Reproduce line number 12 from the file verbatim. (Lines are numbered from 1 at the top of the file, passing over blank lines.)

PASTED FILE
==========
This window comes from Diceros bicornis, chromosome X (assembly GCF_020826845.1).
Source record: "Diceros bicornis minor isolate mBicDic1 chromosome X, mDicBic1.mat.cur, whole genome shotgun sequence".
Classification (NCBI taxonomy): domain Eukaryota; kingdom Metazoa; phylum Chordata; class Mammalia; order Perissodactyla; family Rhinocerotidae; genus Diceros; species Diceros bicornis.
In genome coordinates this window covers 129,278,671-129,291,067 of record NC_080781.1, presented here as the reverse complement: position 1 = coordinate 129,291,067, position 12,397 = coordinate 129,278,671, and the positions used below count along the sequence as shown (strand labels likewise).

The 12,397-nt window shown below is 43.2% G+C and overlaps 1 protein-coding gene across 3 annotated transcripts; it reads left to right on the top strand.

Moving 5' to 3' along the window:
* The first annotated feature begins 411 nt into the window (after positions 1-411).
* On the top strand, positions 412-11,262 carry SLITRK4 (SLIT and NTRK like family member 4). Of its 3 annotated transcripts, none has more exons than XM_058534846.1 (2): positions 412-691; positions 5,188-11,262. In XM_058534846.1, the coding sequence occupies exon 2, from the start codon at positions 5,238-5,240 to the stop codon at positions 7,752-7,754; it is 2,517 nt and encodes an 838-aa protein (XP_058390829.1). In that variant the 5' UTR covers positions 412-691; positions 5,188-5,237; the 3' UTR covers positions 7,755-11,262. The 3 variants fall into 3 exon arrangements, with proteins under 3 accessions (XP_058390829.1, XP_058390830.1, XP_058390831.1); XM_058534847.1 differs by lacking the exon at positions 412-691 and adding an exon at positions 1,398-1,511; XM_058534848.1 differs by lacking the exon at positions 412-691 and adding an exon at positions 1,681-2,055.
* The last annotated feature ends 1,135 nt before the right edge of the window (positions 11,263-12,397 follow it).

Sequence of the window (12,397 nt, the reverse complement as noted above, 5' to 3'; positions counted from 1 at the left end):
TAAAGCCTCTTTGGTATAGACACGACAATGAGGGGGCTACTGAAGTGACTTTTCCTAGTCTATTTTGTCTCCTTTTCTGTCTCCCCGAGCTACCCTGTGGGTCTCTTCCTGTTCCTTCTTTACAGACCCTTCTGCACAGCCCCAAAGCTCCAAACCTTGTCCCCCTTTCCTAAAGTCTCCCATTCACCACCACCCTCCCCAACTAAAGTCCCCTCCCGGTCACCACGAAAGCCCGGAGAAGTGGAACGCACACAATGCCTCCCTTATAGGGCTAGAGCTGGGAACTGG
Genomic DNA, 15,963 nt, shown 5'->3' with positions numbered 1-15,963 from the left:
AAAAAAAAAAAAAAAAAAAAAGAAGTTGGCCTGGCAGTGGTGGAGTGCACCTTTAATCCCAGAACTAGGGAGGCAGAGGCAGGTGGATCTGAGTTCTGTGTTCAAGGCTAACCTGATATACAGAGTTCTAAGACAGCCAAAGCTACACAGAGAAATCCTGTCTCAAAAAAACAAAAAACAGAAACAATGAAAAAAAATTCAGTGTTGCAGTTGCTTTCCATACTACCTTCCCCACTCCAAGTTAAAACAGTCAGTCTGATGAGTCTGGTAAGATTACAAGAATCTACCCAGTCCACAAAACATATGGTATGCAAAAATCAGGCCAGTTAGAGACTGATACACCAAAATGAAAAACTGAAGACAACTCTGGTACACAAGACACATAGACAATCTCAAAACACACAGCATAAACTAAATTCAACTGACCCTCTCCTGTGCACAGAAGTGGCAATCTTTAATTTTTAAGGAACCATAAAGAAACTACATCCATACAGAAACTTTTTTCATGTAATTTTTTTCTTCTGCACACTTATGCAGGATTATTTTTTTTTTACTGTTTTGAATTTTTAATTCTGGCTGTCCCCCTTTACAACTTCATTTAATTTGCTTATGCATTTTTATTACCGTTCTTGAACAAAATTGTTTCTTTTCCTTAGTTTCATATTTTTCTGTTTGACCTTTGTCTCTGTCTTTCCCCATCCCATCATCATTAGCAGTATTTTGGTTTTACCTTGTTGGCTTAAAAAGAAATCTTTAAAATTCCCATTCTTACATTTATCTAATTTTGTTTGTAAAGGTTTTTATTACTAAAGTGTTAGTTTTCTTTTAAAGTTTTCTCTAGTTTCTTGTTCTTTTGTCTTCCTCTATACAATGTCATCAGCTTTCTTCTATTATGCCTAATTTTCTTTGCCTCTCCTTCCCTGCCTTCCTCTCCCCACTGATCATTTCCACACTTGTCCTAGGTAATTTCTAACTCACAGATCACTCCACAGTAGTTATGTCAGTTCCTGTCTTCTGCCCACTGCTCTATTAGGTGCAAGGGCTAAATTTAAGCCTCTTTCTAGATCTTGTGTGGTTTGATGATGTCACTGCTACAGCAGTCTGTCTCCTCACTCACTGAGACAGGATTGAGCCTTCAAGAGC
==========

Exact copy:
Genomic DNA, 15,963 nt, shown 5'->3' with positions numbered 1-15,963 from the left: